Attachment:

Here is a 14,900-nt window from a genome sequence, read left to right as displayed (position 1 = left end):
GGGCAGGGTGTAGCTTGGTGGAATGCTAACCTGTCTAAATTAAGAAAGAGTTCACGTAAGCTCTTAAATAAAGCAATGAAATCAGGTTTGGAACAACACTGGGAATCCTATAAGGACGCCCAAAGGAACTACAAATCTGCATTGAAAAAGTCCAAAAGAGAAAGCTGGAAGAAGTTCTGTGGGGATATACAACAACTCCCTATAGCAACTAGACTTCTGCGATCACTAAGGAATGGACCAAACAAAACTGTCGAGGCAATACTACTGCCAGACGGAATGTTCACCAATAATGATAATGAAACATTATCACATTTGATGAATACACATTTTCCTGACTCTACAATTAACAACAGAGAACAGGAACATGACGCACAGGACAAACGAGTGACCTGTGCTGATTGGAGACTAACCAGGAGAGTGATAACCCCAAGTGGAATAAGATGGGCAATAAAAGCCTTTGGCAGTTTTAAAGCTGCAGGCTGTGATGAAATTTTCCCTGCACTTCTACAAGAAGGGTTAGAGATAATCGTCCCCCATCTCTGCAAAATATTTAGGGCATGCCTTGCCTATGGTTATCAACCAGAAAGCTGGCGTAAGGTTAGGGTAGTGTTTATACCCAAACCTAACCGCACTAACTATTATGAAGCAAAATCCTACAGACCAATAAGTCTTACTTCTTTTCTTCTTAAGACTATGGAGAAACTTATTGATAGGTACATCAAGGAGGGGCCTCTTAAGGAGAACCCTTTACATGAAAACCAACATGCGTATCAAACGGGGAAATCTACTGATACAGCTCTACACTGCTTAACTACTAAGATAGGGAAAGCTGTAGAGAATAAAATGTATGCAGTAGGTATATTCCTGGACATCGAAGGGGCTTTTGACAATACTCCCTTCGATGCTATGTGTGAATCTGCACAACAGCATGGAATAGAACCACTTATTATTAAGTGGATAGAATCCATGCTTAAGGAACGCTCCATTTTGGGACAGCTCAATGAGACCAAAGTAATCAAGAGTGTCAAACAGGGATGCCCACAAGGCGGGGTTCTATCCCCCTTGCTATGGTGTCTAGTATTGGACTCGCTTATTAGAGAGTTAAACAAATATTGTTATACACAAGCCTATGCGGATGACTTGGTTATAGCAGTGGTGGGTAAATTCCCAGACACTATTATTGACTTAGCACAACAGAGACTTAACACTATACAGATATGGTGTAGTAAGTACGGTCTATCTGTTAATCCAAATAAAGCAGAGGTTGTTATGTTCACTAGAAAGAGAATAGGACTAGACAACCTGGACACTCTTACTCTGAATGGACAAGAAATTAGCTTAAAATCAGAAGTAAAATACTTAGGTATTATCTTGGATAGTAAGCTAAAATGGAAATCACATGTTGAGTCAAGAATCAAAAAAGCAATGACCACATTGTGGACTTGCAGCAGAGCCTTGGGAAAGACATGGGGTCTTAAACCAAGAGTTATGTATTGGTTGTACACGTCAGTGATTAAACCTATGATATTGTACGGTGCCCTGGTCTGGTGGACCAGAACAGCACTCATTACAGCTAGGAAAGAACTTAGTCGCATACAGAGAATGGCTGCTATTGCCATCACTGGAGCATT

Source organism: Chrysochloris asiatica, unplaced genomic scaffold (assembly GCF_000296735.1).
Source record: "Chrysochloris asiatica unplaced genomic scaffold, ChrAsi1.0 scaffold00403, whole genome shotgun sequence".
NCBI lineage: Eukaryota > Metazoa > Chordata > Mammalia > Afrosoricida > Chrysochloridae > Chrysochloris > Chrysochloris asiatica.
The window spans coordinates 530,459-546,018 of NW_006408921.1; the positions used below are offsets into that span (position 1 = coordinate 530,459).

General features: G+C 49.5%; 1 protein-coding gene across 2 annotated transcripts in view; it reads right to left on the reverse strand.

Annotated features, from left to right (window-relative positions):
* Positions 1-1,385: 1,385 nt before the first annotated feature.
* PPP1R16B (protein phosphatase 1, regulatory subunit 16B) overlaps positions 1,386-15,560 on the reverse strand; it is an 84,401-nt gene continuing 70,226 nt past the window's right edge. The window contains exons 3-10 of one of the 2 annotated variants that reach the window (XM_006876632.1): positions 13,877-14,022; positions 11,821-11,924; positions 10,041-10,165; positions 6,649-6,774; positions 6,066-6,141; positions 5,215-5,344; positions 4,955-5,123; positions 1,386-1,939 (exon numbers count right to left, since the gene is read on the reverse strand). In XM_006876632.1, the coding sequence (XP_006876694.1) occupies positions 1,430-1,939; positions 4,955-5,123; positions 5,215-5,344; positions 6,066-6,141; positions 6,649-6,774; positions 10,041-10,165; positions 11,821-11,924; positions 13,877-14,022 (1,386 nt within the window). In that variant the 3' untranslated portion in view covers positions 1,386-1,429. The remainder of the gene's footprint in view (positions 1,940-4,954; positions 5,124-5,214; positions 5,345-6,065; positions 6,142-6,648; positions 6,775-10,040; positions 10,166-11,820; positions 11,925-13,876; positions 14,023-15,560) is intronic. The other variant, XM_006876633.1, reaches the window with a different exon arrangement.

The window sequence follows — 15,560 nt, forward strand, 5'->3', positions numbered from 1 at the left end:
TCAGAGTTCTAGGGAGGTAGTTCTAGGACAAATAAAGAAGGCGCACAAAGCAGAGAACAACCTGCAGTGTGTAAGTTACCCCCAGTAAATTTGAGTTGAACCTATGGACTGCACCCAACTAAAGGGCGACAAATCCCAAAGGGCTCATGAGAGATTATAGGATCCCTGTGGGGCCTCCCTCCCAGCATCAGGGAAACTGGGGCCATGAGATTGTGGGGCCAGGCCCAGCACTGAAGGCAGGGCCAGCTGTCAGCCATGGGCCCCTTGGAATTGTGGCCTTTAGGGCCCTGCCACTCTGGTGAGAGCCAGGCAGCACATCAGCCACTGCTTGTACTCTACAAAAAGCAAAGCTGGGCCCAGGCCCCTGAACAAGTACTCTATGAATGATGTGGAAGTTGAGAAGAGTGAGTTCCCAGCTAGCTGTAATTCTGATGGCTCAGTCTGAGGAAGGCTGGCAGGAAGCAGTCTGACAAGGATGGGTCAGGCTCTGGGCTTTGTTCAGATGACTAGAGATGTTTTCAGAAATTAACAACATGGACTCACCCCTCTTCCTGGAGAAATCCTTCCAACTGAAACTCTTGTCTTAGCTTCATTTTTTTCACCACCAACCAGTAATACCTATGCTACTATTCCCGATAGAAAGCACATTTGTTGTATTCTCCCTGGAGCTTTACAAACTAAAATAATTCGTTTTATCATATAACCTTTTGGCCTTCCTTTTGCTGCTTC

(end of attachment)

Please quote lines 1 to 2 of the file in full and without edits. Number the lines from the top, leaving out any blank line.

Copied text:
Here is a 14,900-nt window from a genome sequence, read left to right as displayed (position 1 = left end):
GGGCAGGGTGTAGCTTGGTGGAATGCTAACCTGTCTAAATTAAGAAAGAGTTCACGTAAGCTCTTAAATAAAGCAATGAAATCAGGTTTGGAACAACACTGGGAATCCTATAAGGACGCCCAAAGGAACTACAAATCTGCATTGAAAAAGTCCAAAAGAGAAAGCTGGAAGAAGTTCTGTGGGGATATACAACAACTCCCTATAGCAACTAGACTTCTGCGATCACTAAGGAATGGACCAAACAAAACTGTCGAGGCAATACTACTGCCAGACGGAATGTTCACCAATAATGATAATGAAACATTATCACATTTGATGAATACACATTTTCCTGACTCTACAATTAACAACAGAGAACAGGAACATGACGCACAGGACAAACGAGTGACCTGTGCTGATTGGAGACTAACCAGGAGAGTGATAACCCCAAGTGGAATAAGATGGGCAATAAAAGCCTTTGGCAGTTTTAAAGCTGCAGGCTGTGATGAAATTTTCCCTGCACTTCTACAAGAAGGGTTAGAGATAATCGTCCCCCATCTCTGCAAAATATTTAGGGCATGCCTTGCCTATGGTTATCAACCAGAAAGCTGGCGTAAGGTTAGGGTAGTGTTTATACCCAAACCTAACCGCACTAACTATTATGAAGCAAAATCCTACAGACCAATAAGTCTTACTTCTTTTCTTCTTAAGACTATGGAGAAACTTATTGATAGGTACATCAAGGAGGGGCCTCTTAAGGAGAACCCTTTACATGAAAACCAACATGCGTATCAAACGGGGAAATCTACTGATACAGCTCTACACTGCTTAACTACTAAGATAGGGAAAGCTGTAGAGAATAAAATGTATGCAGTAGGTATATTCCTGGACATCGAAGGGGCTTTTGACAATACTCCCTTCGATGCTATGTGTGAATCTGCACAACAGCATGGAATAGAACCACTTATTATTAAGTGGATAGAATCCATGCTTAAGGAACGCTCCATTTTGGGACAGCTCAATGAGACCAAAGTAATCAAGAGTGTCAAACAGGGATGCCCACAAGGCGGGGTTCTATCCCCCTTGCTATGGTGTCTAGTATTGGACTCGCTTATTAGAGAGTTAAACAAATATTGTTATACACAAGCCTATGCGGATGACTTGGTTATAGCAGTGGTGGGTAAATTCCCAGACACTATTATTGACTTAGCACAACAGAGACTTAACACTATACAGATATGGTGTAGTAAGTACGGTCTATCTGTTAATCCAAATAAAGCAGAGGTTGTTATGTTCACTAGAAAGAGAATAGGACTAGACAACCTGGACACTCTTACTCTGAATGGACAAGAAATTAGCTTAAAATCAGAAGTAAAATACTTAGGTATTATCTTGGATAGTAAGCTAAAATGGAAATCACATGTTGAGTCAAGAATCAAAAAAGCAATGACCACATTGTGGACTTGCAGCAGAGCCTTGGGAAAGACATGGGGTCTTAAACCAAGAGTTATGTATTGGTTGTACACGTCAGTGATTAAACCTATGATATTGTACGGTGCCCTGGTCTGGTGGACCAGAACAGCACTCATTACAGCTAGGAAAGAACTTAGTCGCATACAGAGAATGGCTGCTATTGCCATCACTGGAGCATT